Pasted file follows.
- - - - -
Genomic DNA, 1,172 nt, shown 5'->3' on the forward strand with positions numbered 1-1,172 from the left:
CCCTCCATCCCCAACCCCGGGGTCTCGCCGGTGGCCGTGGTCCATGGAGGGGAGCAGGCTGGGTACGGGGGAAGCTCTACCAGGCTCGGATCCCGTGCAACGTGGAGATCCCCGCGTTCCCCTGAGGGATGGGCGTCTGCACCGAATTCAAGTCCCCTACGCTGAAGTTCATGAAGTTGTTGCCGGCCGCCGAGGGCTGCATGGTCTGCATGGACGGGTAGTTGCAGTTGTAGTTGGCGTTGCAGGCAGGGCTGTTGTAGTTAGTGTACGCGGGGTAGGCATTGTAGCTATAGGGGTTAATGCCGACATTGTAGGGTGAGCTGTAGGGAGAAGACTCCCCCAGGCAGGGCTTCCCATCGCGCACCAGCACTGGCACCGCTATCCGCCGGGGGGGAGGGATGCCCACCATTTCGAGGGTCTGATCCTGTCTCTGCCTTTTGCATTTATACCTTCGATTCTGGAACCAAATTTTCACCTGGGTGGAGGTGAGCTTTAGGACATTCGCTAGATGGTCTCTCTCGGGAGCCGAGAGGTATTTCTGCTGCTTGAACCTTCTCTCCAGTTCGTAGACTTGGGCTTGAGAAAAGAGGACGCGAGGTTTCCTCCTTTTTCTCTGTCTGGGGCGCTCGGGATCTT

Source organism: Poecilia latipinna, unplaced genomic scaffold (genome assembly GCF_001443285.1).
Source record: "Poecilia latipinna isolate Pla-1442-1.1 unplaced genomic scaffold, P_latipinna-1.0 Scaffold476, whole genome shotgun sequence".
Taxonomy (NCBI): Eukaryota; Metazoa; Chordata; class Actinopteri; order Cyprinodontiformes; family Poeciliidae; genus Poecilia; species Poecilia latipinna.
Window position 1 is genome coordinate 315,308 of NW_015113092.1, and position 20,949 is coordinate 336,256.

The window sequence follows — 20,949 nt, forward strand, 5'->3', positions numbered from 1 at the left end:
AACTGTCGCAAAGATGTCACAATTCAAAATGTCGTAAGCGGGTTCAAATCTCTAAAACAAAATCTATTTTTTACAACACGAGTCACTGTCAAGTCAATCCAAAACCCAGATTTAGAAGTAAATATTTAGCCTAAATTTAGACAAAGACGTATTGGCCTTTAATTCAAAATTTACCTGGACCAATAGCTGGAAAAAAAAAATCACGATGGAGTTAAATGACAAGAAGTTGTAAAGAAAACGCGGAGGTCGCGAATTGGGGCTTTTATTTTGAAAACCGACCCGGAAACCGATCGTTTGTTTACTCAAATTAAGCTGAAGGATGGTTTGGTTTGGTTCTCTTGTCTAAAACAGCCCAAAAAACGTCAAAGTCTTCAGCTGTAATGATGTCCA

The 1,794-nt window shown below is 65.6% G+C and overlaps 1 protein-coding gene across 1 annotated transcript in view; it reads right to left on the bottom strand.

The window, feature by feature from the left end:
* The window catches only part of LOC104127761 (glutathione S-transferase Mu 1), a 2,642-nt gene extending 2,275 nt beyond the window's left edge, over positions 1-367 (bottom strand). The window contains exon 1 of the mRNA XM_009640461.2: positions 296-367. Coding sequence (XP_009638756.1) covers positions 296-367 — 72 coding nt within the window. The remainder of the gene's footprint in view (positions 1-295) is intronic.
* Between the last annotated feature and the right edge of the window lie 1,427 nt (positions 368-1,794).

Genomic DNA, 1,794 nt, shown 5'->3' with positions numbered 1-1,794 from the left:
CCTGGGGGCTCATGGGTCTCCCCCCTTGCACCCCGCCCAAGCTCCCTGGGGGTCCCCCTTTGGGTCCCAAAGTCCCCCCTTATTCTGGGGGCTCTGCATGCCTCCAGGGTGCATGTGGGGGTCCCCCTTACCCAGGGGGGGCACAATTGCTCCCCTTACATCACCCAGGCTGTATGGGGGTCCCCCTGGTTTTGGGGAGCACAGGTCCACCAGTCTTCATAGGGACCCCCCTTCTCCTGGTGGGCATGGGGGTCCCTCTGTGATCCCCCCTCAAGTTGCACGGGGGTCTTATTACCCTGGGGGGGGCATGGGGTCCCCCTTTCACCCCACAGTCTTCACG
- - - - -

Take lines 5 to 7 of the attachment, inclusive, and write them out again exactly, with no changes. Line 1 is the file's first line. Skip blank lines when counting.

Taxonomy (NCBI): Eukaryota; Metazoa; Chordata; class Actinopteri; order Cyprinodontiformes; family Poeciliidae; genus Poecilia; species Poecilia latipinna.
Window position 1 is genome coordinate 315,308 of NW_015113092.1, and position 20,949 is coordinate 336,256.

The window sequence follows — 20,949 nt, forward strand, 5'->3', positions numbered from 1 at the left end: